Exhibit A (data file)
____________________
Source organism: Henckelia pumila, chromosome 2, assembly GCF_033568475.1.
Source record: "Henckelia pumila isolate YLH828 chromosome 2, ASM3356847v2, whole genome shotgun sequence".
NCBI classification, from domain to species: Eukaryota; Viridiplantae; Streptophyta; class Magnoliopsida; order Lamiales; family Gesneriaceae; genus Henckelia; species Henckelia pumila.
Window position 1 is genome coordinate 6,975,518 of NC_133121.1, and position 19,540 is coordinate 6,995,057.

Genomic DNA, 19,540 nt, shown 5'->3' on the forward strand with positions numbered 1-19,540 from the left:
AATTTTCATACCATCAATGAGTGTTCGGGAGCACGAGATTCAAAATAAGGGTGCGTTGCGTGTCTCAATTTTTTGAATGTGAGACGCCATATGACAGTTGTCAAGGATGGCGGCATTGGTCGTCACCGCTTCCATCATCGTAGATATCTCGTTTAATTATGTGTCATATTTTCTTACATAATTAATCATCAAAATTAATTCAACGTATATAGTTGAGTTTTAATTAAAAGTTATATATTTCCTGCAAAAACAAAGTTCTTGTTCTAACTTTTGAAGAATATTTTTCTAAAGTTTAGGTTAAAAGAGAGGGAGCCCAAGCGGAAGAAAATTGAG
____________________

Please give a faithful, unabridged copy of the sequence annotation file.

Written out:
Source organism: Henckelia pumila, chromosome 2, assembly GCF_033568475.1.
Source record: "Henckelia pumila isolate YLH828 chromosome 2, ASM3356847v2, whole genome shotgun sequence".
NCBI classification, from domain to species: Eukaryota; Viridiplantae; Streptophyta; class Magnoliopsida; order Lamiales; family Gesneriaceae; genus Henckelia; species Henckelia pumila.
Window position 1 is genome coordinate 6,975,518 of NC_133121.1, and position 19,540 is coordinate 6,995,057.

Genomic DNA, 19,540 nt, shown 5'->3' on the forward strand with positions numbered 1-19,540 from the left:
AATTTTCATACCATCAATGAGTGTTCGGGAGCACGAGATTCAAAATAAGGGTGCGTTGCGTGTCTCAATTTTTTGAATGTGAGACGCCATATGACAGTTGTCAAGGATGGCGGCATTGGTCGTCACCGCTTCCATCATCGTAGATATCTCGTTTAATTATGTGTCATATTTTCTTACATAATTAATCATCAAAATTAATTCAACGTATATAGTTGAGTTTTAATTAAAAGTTATATATTTCCTGCAAAAACAAAGTTCTTGTTCTAACTTTTGAAGAATATTTTTCTAAAGTTTAGGTTAAAAGAGAGGGAGCCCAAGCGGAAGAAAATTGAG